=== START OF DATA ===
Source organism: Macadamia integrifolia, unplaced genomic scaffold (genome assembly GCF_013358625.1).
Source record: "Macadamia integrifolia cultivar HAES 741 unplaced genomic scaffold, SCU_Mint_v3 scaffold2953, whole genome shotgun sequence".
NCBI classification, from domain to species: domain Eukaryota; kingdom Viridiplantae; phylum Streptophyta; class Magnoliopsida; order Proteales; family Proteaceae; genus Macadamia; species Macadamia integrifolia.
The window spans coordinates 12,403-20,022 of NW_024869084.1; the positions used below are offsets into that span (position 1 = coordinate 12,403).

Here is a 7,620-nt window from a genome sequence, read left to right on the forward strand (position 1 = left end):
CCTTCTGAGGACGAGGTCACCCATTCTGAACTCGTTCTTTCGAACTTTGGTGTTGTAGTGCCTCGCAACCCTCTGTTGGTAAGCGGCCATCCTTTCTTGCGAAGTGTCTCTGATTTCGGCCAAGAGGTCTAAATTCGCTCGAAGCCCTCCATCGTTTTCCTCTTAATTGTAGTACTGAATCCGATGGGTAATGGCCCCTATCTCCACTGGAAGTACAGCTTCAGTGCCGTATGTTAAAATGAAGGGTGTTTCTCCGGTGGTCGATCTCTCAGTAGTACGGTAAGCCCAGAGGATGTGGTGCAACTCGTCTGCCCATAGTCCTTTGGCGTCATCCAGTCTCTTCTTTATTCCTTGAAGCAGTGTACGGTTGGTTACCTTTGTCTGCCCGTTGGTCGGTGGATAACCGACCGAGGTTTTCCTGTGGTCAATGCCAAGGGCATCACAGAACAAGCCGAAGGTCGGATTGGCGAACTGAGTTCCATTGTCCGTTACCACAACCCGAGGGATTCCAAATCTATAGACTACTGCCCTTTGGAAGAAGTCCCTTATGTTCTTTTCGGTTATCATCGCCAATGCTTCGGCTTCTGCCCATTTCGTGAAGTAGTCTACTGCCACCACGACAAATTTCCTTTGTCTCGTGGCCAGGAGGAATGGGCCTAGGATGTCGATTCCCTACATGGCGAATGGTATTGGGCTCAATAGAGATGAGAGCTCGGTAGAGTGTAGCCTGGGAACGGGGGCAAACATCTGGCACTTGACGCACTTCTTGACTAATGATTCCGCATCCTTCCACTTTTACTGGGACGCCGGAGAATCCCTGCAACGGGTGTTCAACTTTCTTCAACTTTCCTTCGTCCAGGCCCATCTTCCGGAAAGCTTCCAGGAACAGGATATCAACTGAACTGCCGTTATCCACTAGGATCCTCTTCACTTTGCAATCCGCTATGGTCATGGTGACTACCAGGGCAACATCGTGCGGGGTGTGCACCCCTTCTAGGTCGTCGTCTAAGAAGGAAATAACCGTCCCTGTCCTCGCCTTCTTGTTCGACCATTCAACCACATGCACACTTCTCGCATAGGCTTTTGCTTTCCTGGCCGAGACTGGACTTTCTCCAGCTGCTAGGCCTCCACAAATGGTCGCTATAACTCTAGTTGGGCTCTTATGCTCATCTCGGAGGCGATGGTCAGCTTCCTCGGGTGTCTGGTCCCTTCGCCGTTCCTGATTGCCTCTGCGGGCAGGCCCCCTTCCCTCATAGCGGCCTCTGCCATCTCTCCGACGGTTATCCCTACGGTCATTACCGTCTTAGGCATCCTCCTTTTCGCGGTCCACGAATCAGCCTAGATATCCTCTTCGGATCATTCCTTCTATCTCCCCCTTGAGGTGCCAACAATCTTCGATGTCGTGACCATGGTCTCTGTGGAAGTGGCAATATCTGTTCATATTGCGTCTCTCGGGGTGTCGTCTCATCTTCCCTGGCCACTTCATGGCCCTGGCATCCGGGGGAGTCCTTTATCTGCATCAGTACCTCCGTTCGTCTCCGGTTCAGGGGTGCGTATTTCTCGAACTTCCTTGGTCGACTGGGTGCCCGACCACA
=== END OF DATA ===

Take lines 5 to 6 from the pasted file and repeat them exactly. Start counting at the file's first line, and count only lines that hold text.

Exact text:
Here is a 7,620-nt window from a genome sequence, read left to right on the forward strand (position 1 = left end):
CCTTCTGAGGACGAGGTCACCCATTCTGAACTCGTTCTTTCGAACTTTGGTGTTGTAGTGCCTCGCAACCCTCTGTTGGTAAGCGGCCATCCTTTCTTGCGAAGTGTCTCTGATTTCGGCCAAGAGGTCTAAATTCGCTCGAAGCCCTCCATCGTTTTCCTCTTAATTGTAGTACTGAATCCGATGGGTAATGGCCCCTATCTCCACTGGAAGTACAGCTTCAGTGCCGTATGTTAAAATGAAGGGTGTTTCTCCGGTGGTCGATCTCTCAGTAGTACGGTAAGCCCAGAGGATGTGGTGCAACTCGTCTGCCCATAGTCCTTTGGCGTCATCCAGTCTCTTCTTTATTCCTTGAAGCAGTGTACGGTTGGTTACCTTTGTCTGCCCGTTGGTCGGTGGATAACCGACCGAGGTTTTCCTGTGGTCAATGCCAAGGGCATCACAGAACAAGCCGAAGGTCGGATTGGCGAACTGAGTTCCATTGTCCGTTACCACAACCCGAGGGATTCCAAATCTATAGACTACTGCCCTTTGGAAGAAGTCCCTTATGTTCTTTTCGGTTATCATCGCCAATGCTTCGGCTTCTGCCCATTTCGTGAAGTAGTCTACTGCCACCACGACAAATTTCCTTTGTCTCGTGGCCAGGAGGAATGGGCCTAGGATGTCGATTCCCTACATGGCGAATGGTATTGGGCTCAATAGAGATGAGAGCTCGGTAGAGTGTAGCCTGGGAACGGGGGCAAACATCTGGCACTTGACGCACTTCTTGACTAATGATTCCGCATCCTTCCACTTTTACTGGGACGCCGGAGAATCCCTGCAACGGGTGTTCAACTTTCTTCAACTTTCCTTCGTCCAGGCCCATCTTCCGGAAAGCTTCCAGGAACAGGATATCAACTGAACTGCCGTTATCCACTAGGATCCTCTTCACTTTGCAATCCGCTATGGTCATGGTGACTACCAGGGCAACATCGTGCGGGGTGTGCACCCCTTCTAGGTCGTCGTCTAAGAAGGAAATAACCGTCCCTGTCCTCGCCTTCTTGTTCGACCATTCAACCACATGCACACTTCTCGCATAGGCTTTTGCTTTCCTGGCCGAGACTGGACTTTCTCCAGCTGCTAGGCCTCCACAAATGGTCGCTATAACTCTAGTTGGGCTCTTATGCTCATCTCGGAGGCGATGGTCAGCTTCCTCGGGTGTCTGGTCCCTTCGCCGTTCCTGATTGCCTCTGCGGGCAGGCCCCCTTCCCTCATAGCGGCCTCTGCCATCTCTCCGACGGTTATCCCTACGGTCATTACCGTCTTAGGCATCCTCCTTTTCGCGGTCCACGAATCAGCCTAGATATCCTCTTCGGATCATTCCTTCTATCTCCCCCTTGAGGTGCCAACAATCTTCGATGTCGTGACCATGGTCTCTGTGGAAGTGGCAATATCTGTTCATATTGCGTCTCTCGGGGTGTCGTCTCATCTTCCCTGGCCACTTCATGGCCCTGGCATCCGGGGGAGTCCTTTATCTGCATCAGTACCTCCGTTCGTCTCCGGTTCAGGGGTGCGTATTTCTCGAACTTCCTTGGTCGACTGGGTGCCCGACCACA